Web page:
Taking Aim at the Threat of Bioweapons

It is an unfortunate enough reality that the world is concerned about the threat of naturally occurring biological hazards, but now there is a real fear that terrible biological weapons may make a reappearance. While many may consider the Covid-19 pandemic to be a “once in a lifetime” tragedy, there is reasonable concern that a lack of preparedness may give rise to another pandemic sooner than we may think. Although, we may not have time to focus on preventing another naturally occurring biological disaster because there is a serious concern that Russia may employ biological weapons in their invasion of Ukraine.

A biological weapon specifically involves using a living organism to inflict harm on others. The classic example would be depictions of Roman or Mongol armies throwing dead animals in an enemy’s water supply to ensure that disease would spread through the ranks. Since the Classical age, humans have only grown uncomfortably more efficient in all aspects of warfare and biological weapons have undergone terrifying advancement. Since 2008, more than 20 countrieshave maintained a biological weapons department and the former Soviet Union extensively researched the subject.

In October of 2021, NATO acknowledged the possibility of another devastating pandemic then began to ring the alarm bells that certain countries have the capability and motive to unleash devastating biological weapons that many would be unprepared to counter. Barely a month later, and likely in response to the then escalating tension between Russia and Ukraine, the Biden administration formally voiced their concern about the proliferation and potential use of biological weapons. The administration agreed with NATO that there needs to be a united global stance against the development of biological weapons and thorough cooperative strategies to prevent the threat of another pandemic. Thankfully, there are indications that Congress is willing to support President Biden in this area.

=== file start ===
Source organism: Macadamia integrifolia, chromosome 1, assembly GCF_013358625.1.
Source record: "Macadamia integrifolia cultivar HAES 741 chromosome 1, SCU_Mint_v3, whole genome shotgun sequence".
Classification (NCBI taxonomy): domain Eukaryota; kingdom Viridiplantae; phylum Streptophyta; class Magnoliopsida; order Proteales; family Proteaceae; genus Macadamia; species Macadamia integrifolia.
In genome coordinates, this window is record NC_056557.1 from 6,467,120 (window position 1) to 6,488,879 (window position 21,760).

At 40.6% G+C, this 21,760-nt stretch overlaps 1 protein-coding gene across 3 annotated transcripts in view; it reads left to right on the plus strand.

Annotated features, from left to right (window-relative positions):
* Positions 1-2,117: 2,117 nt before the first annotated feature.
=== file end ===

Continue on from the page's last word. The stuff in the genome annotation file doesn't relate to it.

Republican Senator, James Risch, introduced bill 2912 last year that directly addresses the devastation of the Covid-19 pandemic and the actions the United States must take to prevent another natural, or weaponized, biological disaster. The bill calls on the government to make assessments of foreign countries, specifically Russia and China, and potentially ban all cooperative research funding if those countries are found to not be compliant with the Biological Weapons Convention. Additionally, the bill would call upon the United States to actively use its leverage within the United Nations to condemn the offending countries and prevent them from seeking any position of power within the sphere of global health.

The threat of these weapons cannot be understated. Even Russia is spreading obvious misinformation that their justification for invading Ukraine was because of alleged bio-labs within the now besieged nation. As the conflict in Ukraine continues, the likelihood of Russia resorting to utilizing biological weapons among its many other war crimesonly increases. Congress has shown initiative in recognizing that the United States needs to be proactive in its defense against biological hazards, so there is hope that the often-divided institution will come together to condemn any use of such a weapon and react accordingly. 

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